NHL

NHL, You Can Play spread message of inclusion

The NHL is once again putting the issue of LGBTQ rights in the spotlight. Throughout February, the NHL, the NHL Players' Association and the You Can Play Project have celebrated "Hockey Is For Everyone" month to support diversity, equality and inclusion in the sport.

Initiative hits home with players

The Edmonton Oilers honoured the You Can Play Project on Feb. 14 for a regular-season game against the Arizona Coyotes. (@PrideTape/Twitter)

The NHL is once again putting the issue of LGBTQ rights in the spotlight.

Throughout February, the NHL, the NHL Players' Association and the You Can Play Project have celebrated "Hockey Is For Everyone" month to support diversity, equality and inclusion in the sport. 

The league and its players have partnered with You Can Play since April 2013 on activities fighting homophobia in sports, along with removing stereotypes related to gender, ethnicity and disabilities.

The You Can Play campaign was born five years ago, after a 2010 car accident took the life of 21-year-old Brendan Burke, the youngest son of current Calgary Flames president of hockey operations Brian Burke. 

Just months prior, Brendan came out to the hockey world as a gay man while he was the manager of the hockey team at Miami University in Ohio.

The NHL and its teams are supporting You Can Play throughout the month, through sponsored games and public service announcements. During warmups, many players have shown their support for the LGBTQ community by putting  "Pride Tape" on their shin pads and sticks.

To further the cause, each NHL club has an LGBTQ ambassador, who is responsible for attending events and responding to media questions or issues. 

"[It's] a really exciting moment for the NHL," You Can Play co-founder Patrick Burke, Brendan's brother, told CBC Radio's Metro Morning earlier in February. "It's the first time that any professional league has had one designated player on each team who will be the LGBTQ ambassador."

However, it hasn't just been the ambassadors that have embraced the cause — fellow teammates, coaches, executives and fans have been eager to show their support.

"We are overwhelmed with the support that we've seen," says You Can Play vice president of operations and development Jillian Svensson. "The positive traction and responses that we've seen from the athletes, the coaches, the fans, the management — it's just been overwhelmingly positive. Everybody is using their platforms to support our message of acceptance and inclusiveness." 

Van Riemsdyk brothers playing big role

Forward James van Riemsdyk is the You Can Play ambassador for the Toronto Maple Leafs, while his younger brother Trevor is the representative for the Chicago Blackhawks. The Middletown, N.J., brothers are longtime advocates of the campaign and both point to their upbringing as the reason.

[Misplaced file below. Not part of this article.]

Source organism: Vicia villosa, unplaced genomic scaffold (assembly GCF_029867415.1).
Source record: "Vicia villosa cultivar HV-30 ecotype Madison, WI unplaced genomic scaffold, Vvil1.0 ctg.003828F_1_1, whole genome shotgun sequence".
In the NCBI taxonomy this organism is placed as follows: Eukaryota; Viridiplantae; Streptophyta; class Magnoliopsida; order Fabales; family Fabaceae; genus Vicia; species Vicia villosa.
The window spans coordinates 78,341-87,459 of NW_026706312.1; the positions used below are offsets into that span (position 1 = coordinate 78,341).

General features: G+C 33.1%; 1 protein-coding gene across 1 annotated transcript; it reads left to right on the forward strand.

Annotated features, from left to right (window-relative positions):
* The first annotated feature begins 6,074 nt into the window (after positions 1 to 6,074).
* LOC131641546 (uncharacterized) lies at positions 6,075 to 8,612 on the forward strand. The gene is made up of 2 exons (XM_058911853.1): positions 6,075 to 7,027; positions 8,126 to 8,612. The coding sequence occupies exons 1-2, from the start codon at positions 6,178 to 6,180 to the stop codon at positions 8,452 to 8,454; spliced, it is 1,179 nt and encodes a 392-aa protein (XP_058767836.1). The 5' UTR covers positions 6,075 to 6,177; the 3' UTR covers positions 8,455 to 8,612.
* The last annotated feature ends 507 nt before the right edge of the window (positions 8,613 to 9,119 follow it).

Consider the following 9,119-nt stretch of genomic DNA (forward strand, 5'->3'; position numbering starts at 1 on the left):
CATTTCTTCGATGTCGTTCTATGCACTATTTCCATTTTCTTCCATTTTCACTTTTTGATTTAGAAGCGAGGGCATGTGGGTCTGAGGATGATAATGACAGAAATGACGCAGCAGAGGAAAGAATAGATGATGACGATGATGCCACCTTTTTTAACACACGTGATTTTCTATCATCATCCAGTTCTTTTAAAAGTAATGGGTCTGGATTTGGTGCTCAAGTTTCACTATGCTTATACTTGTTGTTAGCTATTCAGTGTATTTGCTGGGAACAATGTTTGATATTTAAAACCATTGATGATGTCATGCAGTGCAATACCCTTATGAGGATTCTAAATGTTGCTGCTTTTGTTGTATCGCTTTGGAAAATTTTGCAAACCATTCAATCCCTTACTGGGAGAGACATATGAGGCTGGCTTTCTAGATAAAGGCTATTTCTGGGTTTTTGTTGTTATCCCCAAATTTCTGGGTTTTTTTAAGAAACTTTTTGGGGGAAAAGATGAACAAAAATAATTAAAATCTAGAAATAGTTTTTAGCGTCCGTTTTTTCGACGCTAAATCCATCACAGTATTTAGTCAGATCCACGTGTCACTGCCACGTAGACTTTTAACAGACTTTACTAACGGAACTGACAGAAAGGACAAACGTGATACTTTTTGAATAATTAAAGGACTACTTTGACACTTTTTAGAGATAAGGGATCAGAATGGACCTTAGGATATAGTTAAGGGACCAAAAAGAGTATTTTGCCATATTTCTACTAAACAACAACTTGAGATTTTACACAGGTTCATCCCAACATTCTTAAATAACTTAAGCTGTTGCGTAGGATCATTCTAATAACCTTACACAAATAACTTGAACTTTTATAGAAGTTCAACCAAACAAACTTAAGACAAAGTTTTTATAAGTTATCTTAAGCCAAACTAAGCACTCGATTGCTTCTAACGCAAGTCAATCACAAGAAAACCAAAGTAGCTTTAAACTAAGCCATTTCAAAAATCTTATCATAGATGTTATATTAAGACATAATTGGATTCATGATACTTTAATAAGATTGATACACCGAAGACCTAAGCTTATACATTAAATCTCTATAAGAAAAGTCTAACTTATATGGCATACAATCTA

"I think our parents always kind of raised us to treat everyone with respect and that everyone is your equal," the Leafs veteran says. "[My brother and I] were always raised that way... As long as someone is a good person or a good teammate or in this instance a good hockey player, that's the only thing that we really care about." 

For Leafs head coach Mike Babcock, it's the bottom line that counts. 

"The world changes and everybody is important. Everyone should have the right to live the way they want to live and do the things they want to do. Here's how simple it is: If you're good enough to play, you get to play."

'At the end of the day, we are family'

Unlike several other pro sports leagues, the NHL hasn't had an openly gay player. Despite the growth of the You Can Play movement, players say there is still considerable work to be done, and creating a comfort level for athletes remains the priority. 

While playing for the Chicago Blackhawks last year in the playoffs, current Montreal Canadiens forward Andrew Shaw was suspended for one game after yelling a homophobic slur. Shaw is the You Can Play ambassador in Montreal this year. 

"The league has taken a strong stance on slurs," Leafs forward Matt Martin says. "I think that guys are pretty respectful of that nowadays. At the same time, I think it takes some time... when I was younger, the things guys would say to each other were a lot different. They weren't right." 

Neither Martin nor James van Riemsdyk hesitates when asked if he would support an openly gay teammate. 

"It's fine by me," Martin says. "It doesn't change the way I think of anyone. At the end of the day, we are family." 

Pittsburgh Penguins Stanley Cup-winning goalie Matt Murray is a longtime supporter of the initiative who first got involved while playing junior hockey.

"I've kind of watched [the initiative] grow," Murray says. "I did a video when I played in [Sault Ste. Marie]. I was 17 at the time. I think we were one of the first teams to do it. [Current Maple Leafs assistant general manager] Kyle Dubas was our GM at the time. He was the one that set it up and asked me to be in the video.

"I love what the organization stands for: inclusion for all. It's a great cause. I'm more than happy to support it.


"I think sport is a great way of unifying people," Murray adds. "It's [something] that everyone can stand together with. The You Can Play campaign has really taken off in the last couple of years."

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